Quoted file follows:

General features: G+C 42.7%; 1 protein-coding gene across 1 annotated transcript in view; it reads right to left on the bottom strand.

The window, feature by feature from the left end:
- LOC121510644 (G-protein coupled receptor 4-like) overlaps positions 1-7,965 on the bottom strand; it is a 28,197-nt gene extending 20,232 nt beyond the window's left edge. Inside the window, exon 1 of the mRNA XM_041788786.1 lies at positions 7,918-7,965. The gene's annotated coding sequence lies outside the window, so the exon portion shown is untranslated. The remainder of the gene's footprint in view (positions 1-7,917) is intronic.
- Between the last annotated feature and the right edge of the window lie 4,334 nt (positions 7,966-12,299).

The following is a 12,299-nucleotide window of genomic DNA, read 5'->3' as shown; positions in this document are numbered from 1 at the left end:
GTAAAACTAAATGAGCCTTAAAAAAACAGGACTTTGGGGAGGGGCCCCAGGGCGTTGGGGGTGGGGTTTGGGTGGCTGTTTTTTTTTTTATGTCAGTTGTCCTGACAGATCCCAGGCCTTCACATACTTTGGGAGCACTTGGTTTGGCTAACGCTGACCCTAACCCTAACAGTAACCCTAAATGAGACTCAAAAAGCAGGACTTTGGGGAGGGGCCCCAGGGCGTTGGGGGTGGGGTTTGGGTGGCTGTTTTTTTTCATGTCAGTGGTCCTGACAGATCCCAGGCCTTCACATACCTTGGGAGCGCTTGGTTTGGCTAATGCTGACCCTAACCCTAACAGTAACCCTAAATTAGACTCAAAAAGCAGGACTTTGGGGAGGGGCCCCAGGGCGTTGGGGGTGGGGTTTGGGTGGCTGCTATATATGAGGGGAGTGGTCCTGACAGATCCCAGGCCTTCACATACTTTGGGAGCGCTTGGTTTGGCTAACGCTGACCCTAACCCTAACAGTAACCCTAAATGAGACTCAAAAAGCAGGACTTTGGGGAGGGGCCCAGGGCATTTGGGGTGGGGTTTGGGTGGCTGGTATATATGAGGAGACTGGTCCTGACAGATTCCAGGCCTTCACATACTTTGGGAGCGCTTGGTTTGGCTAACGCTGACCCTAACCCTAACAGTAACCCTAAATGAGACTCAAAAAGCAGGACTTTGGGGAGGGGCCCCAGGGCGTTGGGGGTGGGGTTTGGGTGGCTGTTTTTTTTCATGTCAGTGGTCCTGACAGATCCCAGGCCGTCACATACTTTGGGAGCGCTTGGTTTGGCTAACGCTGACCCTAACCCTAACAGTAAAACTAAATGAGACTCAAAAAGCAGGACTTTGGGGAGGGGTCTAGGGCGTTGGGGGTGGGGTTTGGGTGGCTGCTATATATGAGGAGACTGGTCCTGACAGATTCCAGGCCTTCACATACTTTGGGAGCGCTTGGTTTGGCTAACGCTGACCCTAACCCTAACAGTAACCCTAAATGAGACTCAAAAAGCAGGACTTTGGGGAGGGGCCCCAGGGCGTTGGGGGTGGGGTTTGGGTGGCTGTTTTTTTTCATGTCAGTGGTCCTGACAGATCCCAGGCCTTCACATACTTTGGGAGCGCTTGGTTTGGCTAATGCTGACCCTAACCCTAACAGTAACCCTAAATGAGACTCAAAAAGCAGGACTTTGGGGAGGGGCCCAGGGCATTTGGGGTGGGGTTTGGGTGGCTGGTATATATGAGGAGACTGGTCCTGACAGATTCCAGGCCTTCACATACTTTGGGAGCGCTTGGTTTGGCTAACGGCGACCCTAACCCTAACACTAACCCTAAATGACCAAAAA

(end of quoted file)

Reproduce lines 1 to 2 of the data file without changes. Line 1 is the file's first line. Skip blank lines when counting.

General features: G+C 42.7%; 1 protein-coding gene across 1 annotated transcript in view; it reads right to left on the bottom strand.

The window, feature by feature from the left end: